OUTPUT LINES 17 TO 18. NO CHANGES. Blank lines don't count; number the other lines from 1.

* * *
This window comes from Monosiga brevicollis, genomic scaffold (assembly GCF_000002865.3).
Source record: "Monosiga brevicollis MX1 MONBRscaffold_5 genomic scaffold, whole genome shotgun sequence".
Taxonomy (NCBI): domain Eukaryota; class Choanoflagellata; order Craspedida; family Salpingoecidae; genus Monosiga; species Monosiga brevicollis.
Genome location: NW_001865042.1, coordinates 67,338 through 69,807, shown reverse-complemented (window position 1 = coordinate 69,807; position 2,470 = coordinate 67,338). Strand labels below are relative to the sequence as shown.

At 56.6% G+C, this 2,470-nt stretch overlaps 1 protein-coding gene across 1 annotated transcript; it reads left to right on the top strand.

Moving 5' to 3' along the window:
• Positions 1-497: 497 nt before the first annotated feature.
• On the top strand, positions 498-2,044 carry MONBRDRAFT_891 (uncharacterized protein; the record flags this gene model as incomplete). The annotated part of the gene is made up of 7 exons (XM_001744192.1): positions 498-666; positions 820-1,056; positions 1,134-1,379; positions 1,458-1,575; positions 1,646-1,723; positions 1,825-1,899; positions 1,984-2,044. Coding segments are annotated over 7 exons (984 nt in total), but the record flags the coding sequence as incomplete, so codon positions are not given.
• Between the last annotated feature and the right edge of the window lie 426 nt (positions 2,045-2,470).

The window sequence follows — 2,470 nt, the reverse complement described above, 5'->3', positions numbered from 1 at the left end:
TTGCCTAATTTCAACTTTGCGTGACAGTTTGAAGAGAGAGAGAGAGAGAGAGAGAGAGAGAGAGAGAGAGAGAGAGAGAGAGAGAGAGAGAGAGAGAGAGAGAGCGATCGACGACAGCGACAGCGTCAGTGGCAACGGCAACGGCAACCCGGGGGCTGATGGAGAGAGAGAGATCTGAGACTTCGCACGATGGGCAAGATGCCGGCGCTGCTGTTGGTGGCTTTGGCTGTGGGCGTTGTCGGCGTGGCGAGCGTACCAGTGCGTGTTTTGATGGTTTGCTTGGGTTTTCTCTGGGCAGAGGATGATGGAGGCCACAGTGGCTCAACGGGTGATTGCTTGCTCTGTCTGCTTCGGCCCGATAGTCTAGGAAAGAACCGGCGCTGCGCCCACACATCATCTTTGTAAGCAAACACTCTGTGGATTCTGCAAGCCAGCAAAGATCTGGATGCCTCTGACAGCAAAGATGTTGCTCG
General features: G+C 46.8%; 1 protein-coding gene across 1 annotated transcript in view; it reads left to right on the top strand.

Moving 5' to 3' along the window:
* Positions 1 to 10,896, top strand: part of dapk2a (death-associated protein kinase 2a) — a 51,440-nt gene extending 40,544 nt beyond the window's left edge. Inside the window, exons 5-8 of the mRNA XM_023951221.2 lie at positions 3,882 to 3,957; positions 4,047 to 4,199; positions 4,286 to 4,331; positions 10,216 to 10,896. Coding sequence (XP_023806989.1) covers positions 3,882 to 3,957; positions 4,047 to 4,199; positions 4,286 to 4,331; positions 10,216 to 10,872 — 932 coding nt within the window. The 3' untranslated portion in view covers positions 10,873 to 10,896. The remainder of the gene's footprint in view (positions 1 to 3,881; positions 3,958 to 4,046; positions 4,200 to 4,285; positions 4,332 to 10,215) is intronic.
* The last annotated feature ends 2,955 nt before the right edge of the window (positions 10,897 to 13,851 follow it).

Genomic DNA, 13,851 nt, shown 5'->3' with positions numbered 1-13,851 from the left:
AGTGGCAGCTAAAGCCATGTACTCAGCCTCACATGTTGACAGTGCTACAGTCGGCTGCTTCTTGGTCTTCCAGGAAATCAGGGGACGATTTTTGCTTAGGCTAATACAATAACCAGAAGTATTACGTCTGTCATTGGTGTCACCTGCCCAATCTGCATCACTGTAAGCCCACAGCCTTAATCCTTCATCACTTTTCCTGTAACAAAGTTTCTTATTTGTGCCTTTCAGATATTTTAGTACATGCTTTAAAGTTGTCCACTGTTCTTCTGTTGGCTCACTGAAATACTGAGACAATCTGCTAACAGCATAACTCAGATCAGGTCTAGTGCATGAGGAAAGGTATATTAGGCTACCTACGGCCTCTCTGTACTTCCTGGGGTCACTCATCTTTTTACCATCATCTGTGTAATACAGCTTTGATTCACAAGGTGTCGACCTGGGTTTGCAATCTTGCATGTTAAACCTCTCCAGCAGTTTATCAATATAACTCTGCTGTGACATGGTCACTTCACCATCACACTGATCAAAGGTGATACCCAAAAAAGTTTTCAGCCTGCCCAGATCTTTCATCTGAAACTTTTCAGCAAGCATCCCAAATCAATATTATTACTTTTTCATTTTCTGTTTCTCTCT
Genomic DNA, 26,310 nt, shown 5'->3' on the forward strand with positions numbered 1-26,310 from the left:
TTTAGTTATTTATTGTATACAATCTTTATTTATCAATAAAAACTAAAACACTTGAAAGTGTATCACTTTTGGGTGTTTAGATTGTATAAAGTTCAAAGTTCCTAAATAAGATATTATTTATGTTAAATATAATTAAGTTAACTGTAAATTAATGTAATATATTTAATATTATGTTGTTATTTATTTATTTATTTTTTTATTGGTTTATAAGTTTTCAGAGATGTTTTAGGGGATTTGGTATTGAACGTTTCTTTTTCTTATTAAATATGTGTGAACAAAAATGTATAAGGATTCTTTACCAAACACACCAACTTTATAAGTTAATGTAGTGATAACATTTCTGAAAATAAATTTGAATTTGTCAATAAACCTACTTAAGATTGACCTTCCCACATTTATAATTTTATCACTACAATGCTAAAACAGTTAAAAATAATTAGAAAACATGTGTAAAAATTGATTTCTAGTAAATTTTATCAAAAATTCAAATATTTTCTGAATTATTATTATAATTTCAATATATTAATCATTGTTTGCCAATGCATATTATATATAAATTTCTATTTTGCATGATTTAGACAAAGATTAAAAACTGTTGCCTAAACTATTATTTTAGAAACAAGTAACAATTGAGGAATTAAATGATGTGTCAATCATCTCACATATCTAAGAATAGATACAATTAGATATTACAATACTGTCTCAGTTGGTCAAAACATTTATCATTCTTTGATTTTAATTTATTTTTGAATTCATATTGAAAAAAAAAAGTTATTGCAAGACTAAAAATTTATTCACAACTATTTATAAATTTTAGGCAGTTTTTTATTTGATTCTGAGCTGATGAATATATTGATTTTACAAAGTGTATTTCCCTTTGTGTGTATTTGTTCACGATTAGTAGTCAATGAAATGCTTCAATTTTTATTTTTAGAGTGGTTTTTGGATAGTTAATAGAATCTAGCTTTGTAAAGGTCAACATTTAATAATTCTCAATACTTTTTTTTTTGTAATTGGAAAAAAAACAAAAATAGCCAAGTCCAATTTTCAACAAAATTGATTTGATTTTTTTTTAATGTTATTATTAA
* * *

AGTGGCAGCTAAAGCCATGTACTCAGCCTCACATGTTGACAGTGCTACAGTCGGCTGCTTCTTGGTCTTCCAGGAAATCAGGGGACGATTTTTGCTTAGGCTAATACAATAACCAGAAGTATTACGTCTGTCATTGGTGTCACCTGCCCAATCTGCATCACTGTAAGCCCACAGCCTTAATCCTTCATCACTTTTCCTGTAACAAAGTTTCTTATTTGTGCCTTTCAGATATTTTAGTACATGCTTTAAAGTTGTCCACTGTTCTTCTGTTGGCTCACTGAAATACTGAGACAATCTGCTAACAGCATAACTCAGATCAGGTCTAGTGCATGAGGAAAGGTATATTAGGCTACCTACGGCCTCTCTGTACTTCCTGGGGTCACTCATCTTTTTACCATCATCTGTGTAATACAGCTTTGATTCACAAGGTGTCGACCTGGGTTTGCAATCTTGCATGTTAAACCTCTCCAGCAGTTTATCAATATAACTCTGCTGTGACATGGTCACTTCACCATCACACTGATCAAAGGTGATACCCAAAAAAGTTTTCAGCCTGCCCAGATCTTTCATCTGAAACTTTTCAGCAAGCATCCCAAATCAATATTATTACTTTTTCATTTTCTGTTTCTCTCT
Genomic DNA, 26,310 nt, shown 5'->3' on the forward strand with positions numbered 1-26,310 from the left: